Trying to think a little out of the box, how "common" is it in modern operating systems to be able to swap out shared memory?

Maybe we're not using the ARC algorithm correctly after all. The ARC algorithm does not consider the second level OS buffer cache in it's design. Maybe the total size of the ARC cache directory should not be 2x the size of what is configured as the shared buffer cache, but rather 2x the size of the effective cache size (in 8k pages). If we assume that the job of the T1 queue is better done by the OS buffers anyway (and this is what this discussion seems to point out), we shouldn't hold them in shared buffers (only very few of them and evict them ASAP). We just account for them and assume that the OS will have those cached that we find in our T1 directory. I think with the right configuration for effective cache size, this is a fair assumption. The T2 queue represents the frequently used blocks. If our implementation would cause the unused/used portions of the buffers not to move around, the OS will swap out currently unused portions of the shared buffer cache and utilize those as OS buffers.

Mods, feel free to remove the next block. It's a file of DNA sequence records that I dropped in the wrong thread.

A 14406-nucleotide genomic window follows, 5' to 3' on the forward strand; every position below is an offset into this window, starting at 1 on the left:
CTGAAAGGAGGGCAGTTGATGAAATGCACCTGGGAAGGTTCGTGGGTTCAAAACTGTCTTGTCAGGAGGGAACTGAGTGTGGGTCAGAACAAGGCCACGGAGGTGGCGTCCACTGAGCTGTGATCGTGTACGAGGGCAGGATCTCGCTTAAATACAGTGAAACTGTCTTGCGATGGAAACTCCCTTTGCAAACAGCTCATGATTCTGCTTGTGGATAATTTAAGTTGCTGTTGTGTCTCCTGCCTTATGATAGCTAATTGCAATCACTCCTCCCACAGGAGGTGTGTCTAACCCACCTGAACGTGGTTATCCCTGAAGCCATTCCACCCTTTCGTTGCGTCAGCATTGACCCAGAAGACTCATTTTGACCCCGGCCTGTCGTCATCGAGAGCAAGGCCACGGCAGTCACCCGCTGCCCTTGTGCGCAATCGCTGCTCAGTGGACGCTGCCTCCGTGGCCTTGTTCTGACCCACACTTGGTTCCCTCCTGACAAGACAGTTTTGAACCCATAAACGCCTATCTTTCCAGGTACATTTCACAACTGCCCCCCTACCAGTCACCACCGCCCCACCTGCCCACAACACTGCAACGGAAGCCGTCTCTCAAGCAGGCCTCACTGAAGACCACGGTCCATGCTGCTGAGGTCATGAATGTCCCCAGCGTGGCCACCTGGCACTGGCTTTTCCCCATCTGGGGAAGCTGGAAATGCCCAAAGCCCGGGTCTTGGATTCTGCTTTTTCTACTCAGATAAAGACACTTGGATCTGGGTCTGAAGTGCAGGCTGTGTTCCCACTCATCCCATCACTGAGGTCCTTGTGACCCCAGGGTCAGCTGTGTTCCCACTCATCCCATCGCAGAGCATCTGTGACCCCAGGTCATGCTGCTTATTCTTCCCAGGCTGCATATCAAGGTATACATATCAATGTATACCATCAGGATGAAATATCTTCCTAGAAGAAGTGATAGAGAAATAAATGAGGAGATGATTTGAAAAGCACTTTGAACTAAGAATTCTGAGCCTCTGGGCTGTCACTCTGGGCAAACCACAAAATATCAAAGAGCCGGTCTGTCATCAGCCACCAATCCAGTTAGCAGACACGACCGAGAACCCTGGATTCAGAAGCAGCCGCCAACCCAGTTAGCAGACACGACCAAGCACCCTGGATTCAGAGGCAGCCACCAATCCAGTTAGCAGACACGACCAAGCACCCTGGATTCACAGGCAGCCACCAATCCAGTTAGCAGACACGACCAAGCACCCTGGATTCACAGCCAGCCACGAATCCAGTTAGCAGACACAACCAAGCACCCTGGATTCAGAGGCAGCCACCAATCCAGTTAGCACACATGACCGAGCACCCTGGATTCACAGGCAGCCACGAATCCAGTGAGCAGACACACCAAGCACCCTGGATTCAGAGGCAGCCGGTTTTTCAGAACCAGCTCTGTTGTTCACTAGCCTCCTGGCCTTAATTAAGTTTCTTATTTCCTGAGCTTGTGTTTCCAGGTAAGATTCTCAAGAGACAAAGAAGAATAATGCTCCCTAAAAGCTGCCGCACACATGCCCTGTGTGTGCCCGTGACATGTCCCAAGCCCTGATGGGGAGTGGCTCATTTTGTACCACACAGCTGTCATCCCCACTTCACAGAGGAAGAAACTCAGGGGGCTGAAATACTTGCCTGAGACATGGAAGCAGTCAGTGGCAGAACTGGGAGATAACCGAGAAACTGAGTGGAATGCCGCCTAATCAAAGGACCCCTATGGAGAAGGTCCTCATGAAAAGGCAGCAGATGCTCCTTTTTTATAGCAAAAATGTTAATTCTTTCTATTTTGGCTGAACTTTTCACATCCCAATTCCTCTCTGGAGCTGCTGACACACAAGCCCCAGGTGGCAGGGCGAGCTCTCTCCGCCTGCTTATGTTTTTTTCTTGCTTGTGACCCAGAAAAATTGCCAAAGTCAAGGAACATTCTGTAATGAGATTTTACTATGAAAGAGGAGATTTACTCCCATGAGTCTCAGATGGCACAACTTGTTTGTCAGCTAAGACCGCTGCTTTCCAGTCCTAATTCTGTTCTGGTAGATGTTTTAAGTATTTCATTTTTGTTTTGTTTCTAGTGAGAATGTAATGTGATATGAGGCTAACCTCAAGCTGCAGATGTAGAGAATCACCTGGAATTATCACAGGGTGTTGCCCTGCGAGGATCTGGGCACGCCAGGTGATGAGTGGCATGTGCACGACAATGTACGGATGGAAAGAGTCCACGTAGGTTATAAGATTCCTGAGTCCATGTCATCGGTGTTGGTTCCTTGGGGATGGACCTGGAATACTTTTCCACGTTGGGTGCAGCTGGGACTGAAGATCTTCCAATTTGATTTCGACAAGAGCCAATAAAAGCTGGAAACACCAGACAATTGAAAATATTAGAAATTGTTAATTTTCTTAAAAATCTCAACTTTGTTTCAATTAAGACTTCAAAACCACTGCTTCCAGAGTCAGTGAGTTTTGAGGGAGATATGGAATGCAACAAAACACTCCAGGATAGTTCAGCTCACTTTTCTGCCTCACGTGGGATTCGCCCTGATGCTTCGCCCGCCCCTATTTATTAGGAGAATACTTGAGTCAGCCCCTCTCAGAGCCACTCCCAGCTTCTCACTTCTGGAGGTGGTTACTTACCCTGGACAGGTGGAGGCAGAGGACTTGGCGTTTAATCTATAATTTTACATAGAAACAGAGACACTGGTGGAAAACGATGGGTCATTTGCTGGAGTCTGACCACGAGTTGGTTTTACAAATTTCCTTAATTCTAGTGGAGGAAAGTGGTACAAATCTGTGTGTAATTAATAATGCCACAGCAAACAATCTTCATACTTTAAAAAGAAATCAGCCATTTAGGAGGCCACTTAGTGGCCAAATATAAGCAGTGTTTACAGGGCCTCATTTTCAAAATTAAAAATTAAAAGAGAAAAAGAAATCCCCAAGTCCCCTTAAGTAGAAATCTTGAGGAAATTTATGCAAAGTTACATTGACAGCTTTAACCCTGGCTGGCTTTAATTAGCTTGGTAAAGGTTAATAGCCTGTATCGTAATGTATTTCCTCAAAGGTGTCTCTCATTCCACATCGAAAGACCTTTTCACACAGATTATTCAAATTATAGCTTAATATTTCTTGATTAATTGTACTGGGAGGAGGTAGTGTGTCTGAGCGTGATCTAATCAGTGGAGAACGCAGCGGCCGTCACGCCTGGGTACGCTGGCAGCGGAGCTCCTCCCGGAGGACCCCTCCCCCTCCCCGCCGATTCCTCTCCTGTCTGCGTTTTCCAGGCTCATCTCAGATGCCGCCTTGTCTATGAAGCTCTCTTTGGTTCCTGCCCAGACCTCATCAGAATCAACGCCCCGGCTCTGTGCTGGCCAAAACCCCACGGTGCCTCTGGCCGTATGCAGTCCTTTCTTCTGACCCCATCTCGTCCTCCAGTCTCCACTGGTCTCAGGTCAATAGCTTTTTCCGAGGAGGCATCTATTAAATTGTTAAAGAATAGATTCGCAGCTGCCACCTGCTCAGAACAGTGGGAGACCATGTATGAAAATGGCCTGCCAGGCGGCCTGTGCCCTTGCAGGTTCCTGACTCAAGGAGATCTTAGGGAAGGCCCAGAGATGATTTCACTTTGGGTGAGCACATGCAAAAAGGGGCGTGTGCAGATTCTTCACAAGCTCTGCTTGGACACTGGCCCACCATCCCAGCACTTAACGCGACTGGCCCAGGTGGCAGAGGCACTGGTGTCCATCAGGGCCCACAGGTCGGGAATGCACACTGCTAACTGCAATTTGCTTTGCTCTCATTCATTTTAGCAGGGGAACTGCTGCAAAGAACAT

To verify this theory it would be interesting what the ARC strategy after a long DBT run with a "large" buffer cache thinks a good T2 size would be. Enabling the strategy debug message and running postmaster with -d1 will show that. In theory, this size should be anywhere near the sweet spot.


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